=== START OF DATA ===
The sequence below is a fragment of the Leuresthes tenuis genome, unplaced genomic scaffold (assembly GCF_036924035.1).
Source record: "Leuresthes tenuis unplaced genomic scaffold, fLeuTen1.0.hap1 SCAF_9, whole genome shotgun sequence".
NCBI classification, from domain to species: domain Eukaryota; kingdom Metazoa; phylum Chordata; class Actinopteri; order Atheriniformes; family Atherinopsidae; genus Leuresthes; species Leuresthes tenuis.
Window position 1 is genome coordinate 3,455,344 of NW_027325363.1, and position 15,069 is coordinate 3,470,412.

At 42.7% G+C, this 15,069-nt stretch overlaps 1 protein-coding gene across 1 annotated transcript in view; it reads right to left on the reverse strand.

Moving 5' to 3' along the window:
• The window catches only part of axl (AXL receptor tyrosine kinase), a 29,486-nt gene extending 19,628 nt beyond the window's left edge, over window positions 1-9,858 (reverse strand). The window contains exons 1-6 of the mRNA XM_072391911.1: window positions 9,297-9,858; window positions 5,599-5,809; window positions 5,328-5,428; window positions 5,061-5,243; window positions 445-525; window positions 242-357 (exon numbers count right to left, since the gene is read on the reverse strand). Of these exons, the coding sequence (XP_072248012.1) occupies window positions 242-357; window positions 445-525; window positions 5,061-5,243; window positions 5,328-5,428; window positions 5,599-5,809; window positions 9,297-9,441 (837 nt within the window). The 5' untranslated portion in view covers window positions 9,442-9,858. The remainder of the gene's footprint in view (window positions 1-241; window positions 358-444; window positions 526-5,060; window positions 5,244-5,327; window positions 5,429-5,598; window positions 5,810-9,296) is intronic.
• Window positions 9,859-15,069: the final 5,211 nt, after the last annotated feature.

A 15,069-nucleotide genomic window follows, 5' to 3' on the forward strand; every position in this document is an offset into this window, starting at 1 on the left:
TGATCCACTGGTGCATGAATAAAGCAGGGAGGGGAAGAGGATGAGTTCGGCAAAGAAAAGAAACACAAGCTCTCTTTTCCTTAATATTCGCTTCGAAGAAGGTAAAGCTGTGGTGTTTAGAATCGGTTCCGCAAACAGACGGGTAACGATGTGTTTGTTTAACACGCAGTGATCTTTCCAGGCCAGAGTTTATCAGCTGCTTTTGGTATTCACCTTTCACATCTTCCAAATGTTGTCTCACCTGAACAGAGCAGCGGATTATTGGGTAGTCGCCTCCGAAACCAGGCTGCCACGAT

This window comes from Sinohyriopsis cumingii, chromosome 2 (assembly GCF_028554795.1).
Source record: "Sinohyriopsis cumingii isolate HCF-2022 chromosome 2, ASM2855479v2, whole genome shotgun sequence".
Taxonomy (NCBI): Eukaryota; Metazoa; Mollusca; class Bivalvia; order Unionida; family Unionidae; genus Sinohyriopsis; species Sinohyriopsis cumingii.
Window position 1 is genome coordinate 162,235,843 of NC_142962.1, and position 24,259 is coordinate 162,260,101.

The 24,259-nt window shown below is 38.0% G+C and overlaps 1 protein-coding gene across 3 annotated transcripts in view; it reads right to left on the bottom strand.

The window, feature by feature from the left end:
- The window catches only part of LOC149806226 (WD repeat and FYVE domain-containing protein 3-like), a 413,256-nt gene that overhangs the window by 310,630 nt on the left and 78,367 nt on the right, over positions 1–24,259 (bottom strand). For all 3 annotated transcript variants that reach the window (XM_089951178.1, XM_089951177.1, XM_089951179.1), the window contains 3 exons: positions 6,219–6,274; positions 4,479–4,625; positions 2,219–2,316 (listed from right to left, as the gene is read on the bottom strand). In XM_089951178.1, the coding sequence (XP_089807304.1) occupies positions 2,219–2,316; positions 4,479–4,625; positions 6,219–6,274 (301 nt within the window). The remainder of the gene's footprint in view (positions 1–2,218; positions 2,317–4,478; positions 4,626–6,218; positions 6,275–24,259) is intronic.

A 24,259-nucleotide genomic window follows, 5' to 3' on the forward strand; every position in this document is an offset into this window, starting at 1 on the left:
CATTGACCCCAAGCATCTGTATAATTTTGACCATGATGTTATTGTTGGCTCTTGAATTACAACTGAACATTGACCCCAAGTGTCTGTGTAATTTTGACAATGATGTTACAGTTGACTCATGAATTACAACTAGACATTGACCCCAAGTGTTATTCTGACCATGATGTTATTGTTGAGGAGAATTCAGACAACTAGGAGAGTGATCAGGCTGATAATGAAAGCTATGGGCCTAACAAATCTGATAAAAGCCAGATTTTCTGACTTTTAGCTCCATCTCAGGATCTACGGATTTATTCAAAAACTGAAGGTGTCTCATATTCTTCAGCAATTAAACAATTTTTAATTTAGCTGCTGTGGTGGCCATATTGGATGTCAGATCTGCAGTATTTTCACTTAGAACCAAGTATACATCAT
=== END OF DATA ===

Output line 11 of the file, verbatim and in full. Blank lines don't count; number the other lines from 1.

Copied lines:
This window comes from Sinohyriopsis cumingii, chromosome 2 (assembly GCF_028554795.1).